There are many benefits to exercise. It helps us lose weight, is good for our energy levels, our muscles and our bones. It is often assumed that exercise also helps with brain health: makes us feel happy, improves our memory, and thinking skills. In this post, we outline the stats and studies that back up the benefits of exercise for brain health and show actual evidence of how exercise helps the brain.
1. Aging Brain-Exercise training increased hippocampal volume by 2%, effectively reversing age-related loss in volume by 1 to 2 y. These theoretically important findings indicate that aerobic exercise training is effective at reversing hippocampal volume loss in late aging adulthood, which is accompanied by improved memory function. Read Study
2. Multiple Sclerosis-Aerobic exercise represents a cost-effective, widely available, natural, and self-administered treatment with no adverse side effects that may be the first effective memory treatment for multiple sclerosis patients. Read Study
3. Memory-These results suggest that cardiovascular fitness is associated with the sparing of brain tissue in aging humans. Furthermore, these results suggest a strong biological basis for the role of aerobic fitness in maintaining and enhancing central nervous system health and cognitive functioning in older adults. Read Study
4. Depression-This review examines evidence that exercise is effective in improving depressive symptoms among patients with major depression. Read Study
5. Obsessive Compulsive Disorder-Results of this study point toward the promising effect of exercise for acute symptom reduction in patients with OCD. Read Study
6. Parkinson’s Disease-Aerobic Exercise more effective than medication in treating Parkinson’s Disease. Read Study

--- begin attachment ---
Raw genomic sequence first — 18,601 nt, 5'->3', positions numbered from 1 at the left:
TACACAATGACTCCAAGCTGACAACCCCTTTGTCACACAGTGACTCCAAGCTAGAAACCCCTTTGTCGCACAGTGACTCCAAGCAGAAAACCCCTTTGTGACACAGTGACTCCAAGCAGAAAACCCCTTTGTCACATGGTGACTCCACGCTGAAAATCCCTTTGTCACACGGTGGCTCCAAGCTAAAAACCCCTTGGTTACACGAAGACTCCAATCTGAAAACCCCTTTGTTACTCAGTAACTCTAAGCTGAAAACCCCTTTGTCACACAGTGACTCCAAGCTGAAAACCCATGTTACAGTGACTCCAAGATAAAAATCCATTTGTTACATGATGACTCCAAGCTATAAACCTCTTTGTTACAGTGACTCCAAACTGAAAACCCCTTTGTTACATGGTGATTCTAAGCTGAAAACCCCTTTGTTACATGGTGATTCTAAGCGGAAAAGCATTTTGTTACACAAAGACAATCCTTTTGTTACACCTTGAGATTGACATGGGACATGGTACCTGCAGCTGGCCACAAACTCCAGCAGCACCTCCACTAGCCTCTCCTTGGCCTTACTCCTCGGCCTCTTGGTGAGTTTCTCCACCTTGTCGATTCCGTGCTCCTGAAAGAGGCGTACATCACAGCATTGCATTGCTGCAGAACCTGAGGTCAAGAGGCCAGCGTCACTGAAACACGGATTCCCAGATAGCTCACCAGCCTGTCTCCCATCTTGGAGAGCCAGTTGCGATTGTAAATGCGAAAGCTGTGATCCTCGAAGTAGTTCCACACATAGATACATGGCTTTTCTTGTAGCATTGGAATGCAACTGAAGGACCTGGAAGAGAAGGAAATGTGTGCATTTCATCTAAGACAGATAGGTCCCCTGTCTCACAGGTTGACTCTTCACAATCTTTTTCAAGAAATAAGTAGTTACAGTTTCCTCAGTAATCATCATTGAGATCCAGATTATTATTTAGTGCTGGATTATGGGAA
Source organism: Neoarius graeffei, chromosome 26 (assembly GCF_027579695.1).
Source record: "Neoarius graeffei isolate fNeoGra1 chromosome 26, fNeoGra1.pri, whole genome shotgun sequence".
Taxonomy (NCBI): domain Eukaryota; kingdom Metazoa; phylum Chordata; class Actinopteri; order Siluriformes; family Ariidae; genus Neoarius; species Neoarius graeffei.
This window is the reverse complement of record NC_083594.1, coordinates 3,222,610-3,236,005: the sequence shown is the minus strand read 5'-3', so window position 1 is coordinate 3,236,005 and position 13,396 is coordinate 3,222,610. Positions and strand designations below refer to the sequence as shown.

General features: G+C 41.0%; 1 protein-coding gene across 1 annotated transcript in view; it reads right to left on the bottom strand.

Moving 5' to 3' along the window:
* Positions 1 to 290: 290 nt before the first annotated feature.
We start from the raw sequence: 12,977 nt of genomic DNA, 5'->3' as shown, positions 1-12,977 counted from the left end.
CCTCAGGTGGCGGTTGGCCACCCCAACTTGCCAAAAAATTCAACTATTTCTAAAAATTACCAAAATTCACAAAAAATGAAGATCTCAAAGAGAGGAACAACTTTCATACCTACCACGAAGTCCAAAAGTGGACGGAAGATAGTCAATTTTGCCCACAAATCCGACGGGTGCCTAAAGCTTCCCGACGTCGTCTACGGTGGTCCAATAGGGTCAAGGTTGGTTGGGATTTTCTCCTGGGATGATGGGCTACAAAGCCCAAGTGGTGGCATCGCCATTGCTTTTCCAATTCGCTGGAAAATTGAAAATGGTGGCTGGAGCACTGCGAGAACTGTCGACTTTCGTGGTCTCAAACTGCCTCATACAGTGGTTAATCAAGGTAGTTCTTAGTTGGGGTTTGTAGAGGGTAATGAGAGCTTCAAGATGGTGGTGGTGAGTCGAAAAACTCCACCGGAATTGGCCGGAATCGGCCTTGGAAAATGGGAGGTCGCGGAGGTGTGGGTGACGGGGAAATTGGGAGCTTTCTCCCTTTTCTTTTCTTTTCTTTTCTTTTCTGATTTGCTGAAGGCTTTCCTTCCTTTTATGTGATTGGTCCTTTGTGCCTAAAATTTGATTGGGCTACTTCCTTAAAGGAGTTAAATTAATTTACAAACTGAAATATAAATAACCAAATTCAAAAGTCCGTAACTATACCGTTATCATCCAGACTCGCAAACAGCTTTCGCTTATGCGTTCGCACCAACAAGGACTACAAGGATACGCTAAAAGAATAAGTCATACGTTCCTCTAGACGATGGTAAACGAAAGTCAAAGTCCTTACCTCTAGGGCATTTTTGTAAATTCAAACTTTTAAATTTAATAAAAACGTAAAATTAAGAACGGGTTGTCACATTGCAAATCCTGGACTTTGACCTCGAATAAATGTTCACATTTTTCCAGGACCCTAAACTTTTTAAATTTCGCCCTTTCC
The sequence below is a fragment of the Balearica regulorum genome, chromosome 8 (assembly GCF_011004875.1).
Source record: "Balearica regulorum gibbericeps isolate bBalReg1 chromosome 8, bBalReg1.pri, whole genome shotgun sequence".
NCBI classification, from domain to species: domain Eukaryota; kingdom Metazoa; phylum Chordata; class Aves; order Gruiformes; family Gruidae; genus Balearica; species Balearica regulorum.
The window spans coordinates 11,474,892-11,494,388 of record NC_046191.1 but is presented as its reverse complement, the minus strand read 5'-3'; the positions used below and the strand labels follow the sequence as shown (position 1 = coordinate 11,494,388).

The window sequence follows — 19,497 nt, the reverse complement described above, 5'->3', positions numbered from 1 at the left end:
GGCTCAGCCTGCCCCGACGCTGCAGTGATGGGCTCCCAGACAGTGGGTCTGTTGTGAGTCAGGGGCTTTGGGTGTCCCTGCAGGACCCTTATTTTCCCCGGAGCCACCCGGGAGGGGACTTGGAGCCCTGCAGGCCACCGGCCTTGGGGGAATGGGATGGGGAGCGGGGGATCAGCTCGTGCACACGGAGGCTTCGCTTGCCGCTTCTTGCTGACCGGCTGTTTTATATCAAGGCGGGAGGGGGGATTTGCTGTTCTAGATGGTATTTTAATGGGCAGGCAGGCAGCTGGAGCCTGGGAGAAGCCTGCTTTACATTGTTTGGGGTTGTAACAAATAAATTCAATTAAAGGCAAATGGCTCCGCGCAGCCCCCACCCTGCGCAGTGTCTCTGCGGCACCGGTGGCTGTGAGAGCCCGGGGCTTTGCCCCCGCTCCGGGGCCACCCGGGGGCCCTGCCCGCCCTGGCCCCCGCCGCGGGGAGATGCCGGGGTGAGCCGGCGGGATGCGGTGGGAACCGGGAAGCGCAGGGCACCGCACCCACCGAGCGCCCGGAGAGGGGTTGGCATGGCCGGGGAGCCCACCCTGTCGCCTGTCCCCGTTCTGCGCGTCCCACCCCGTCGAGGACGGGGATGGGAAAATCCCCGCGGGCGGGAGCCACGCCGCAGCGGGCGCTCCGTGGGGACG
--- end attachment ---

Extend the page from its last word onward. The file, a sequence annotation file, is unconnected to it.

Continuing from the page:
7. Post-Traumatic Stress Disorder-Findings suggest, regardless of attentional focus, aerobic exercise reduces PTSD symptoms. Read Study
8. Concussion Testing-Aerobic Exercise and the Treadmill Test to help athletes return to play. Read Study
9. Concussion Treatment-New research suggests that absolute rest beyond the first few days after concussion may be detrimental to concussion recovery. Why you need to exercise the first day after a concussion. Read Study
10. ADHD-Physical exercise provides a plethora of beneficial effects against stress, anxiety, depression, negative affect and behavior, poor impulse control, and compulsive behavior concomitant with improved executive functioning, working memory and positive affect, as well as improved conditions for relatives and care-givers. Read Study
11. Stress-regular moderate physical exercise/activity provides systemic beneficial effects, including improved physiological function, decreased incidence of disease and a higher quality of life. Read Study
12. Anxiety-The results confirm the acute effect of exercise i.e. the reductions in anxiety and depression after single sessions of exercise. The changes in anxiety, depression and mood states after exercise are explained most frequently by the endorphin and monoamine hypotheses. Exercise may also increase body temperature, blood circulation in the brain and impact on hypothalamic-pituitary-adrenal axis and physiological reactivity to stress. Read Study
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